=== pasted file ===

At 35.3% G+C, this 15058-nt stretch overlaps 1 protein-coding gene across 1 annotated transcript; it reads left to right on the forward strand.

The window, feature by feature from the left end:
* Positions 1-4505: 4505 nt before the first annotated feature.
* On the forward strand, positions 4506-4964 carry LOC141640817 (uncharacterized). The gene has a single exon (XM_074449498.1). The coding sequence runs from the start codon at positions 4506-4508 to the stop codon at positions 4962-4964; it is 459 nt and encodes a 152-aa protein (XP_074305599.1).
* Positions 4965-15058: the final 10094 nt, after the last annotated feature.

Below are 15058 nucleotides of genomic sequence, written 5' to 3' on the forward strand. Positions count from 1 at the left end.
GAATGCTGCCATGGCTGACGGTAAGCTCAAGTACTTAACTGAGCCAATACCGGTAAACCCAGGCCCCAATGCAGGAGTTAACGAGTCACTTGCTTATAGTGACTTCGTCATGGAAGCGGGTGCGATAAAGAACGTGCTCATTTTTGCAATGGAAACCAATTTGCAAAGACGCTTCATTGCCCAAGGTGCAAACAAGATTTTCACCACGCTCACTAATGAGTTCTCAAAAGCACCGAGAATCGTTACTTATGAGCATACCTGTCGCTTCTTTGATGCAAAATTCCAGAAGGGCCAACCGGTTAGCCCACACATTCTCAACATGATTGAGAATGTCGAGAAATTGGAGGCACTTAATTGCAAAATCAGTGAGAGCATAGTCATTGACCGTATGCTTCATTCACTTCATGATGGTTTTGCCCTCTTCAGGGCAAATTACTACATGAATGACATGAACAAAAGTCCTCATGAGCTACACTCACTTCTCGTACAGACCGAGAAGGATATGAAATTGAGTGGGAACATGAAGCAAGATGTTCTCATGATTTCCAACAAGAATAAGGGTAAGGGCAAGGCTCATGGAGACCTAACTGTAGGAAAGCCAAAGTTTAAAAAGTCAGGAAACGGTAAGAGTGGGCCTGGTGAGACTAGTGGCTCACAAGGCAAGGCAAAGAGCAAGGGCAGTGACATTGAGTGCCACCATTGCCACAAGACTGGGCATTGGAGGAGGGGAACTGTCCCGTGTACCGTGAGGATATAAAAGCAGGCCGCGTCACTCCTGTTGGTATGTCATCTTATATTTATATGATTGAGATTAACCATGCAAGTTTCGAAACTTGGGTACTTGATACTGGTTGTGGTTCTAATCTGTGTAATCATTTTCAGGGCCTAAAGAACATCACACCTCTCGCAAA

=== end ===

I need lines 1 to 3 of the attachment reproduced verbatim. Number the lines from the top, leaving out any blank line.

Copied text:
At 35.3% G+C, this 15058-nt stretch overlaps 1 protein-coding gene across 1 annotated transcript; it reads left to right on the forward strand.

The window, feature by feature from the left end:
* Positions 1-4505: 4505 nt before the first annotated feature.